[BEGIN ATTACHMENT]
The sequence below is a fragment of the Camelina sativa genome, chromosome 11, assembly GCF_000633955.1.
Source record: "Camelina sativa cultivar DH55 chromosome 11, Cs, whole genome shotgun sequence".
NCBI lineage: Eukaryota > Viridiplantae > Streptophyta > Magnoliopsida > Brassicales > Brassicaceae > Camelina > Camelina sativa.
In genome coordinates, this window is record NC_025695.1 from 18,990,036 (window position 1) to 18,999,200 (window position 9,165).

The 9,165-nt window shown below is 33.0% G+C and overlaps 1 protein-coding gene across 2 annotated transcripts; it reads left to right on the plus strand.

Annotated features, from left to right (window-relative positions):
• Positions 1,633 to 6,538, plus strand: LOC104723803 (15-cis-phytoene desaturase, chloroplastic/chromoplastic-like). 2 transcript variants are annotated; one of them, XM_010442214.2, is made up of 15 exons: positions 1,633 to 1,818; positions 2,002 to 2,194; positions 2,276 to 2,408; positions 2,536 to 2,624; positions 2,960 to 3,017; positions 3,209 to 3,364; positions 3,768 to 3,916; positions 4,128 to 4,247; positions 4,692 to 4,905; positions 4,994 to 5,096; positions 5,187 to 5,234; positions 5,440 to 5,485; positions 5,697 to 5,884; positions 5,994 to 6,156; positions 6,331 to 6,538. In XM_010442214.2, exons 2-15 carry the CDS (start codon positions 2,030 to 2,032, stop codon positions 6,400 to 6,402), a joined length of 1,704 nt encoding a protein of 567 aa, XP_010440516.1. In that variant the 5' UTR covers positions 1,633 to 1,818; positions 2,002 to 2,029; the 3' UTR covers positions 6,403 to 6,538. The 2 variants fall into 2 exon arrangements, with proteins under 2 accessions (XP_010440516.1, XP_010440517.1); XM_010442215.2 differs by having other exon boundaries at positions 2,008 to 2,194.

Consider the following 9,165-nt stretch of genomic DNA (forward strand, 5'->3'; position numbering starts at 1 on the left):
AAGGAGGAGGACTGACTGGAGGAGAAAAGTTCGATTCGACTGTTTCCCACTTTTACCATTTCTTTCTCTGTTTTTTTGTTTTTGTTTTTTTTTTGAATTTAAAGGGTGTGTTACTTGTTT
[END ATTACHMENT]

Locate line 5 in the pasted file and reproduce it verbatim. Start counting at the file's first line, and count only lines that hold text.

The 9,165-nt window shown below is 33.0% G+C and overlaps 1 protein-coding gene across 2 annotated transcripts; it reads left to right on the plus strand.